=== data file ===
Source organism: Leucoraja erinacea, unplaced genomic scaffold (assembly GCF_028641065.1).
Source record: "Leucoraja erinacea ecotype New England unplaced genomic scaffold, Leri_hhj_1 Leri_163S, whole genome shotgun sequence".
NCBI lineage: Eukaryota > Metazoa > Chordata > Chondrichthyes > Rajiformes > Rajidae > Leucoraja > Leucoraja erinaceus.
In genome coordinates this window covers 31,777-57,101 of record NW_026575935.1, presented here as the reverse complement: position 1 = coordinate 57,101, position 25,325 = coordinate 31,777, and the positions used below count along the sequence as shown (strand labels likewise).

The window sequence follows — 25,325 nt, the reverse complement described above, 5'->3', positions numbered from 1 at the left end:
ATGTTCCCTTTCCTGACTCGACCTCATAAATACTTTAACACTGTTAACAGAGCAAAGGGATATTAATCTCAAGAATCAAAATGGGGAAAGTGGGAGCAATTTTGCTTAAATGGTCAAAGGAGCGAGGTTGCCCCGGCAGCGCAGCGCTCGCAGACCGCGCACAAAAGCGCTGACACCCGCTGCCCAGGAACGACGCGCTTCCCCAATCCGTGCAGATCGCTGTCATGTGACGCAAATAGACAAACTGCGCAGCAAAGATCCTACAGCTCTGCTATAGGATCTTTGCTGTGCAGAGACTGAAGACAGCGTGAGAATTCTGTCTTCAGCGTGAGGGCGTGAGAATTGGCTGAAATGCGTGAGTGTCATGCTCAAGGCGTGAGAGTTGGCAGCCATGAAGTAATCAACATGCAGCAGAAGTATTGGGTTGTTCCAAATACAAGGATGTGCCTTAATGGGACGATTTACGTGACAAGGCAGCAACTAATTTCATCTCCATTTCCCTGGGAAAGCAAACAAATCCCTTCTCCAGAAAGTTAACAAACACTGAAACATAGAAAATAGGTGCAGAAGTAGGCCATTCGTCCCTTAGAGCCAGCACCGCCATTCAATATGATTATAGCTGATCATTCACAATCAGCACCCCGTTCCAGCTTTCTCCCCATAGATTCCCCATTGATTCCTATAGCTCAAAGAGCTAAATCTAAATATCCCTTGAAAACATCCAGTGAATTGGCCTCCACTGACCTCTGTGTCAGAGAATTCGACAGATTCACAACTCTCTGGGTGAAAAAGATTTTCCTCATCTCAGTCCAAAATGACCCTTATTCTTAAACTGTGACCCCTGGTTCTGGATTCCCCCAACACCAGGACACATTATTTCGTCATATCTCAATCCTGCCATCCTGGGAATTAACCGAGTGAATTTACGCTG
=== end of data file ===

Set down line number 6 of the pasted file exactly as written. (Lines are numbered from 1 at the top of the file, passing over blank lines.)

ATGTTCCCTTTCCTGACTCGACCTCATAAATACTTTAACACTGTTAACAGAGCAAAGGGATATTAATCTCAAGAATCAAAATGGGGAAAGTGGGAGCAATTTTGCTTAAATGGTCAAAGGAGCGAGGTTGCCCCGGCAGCGCAGCGCTCGCAGACCGCGCACAAAAGCGCTGACACCCGCTGCCCAGGAACGACGCGCTTCCCCAATCCGTGCAGATCGCTGTCATGTGACGCAAATAGACAAACTGCGCAGCAAAGATCCTACAGCTCTGCTATAGGATCTTTGCTGTGCAGAGACTGAAGACAGCGTGAGAATTCTGTCTTCAGCGTGAGGGCGTGAGAATTGGCTGAAATGCGTGAGTGTCATGCTCAAGGCGTGAGAGTTGGCAGCCATGAAGTAATCAACATGCAGCAGAAGTATTGGGTTGTTCCAAATACAAGGATGTGCCTTAATGGGACGATTTACGTGACAAGGCAGCAACTAATTTCATCTCCATTTCCCTGGGAAAGCAAACAAATCCCTTCTCCAGAAAGTTAACAAACACTGAAACATAGAAAATAGGTGCAGAAGTAGGCCATTCGTCCCTTAGAGCCAGCACCGCCATTCAATATGATTATAGCTGATCATTCACAATCAGCACCCCGTTCCAGCTTTCTCCCCATAGATTCCCCATTGATTCCTATAGCTCAAAGAGCTAAATCTAAATATCCCTTGAAAACATCCAGTGAATTGGCCTCCACTGACCTCTGTGTCAGAGAATTCGACAGATTCACAACTCTCTGGGTGAAAAAGATTTTCCTCATCTCAGTCCAAAATGACCCTTATTCTTAAACTGTGACCCCTGGTTCTGGATTCCCCCAACACCAGGACACATTATTTCGTCATATCTCAATCCTGCCATCCTGGGAATTAACCGAGTGAATTTACGCTG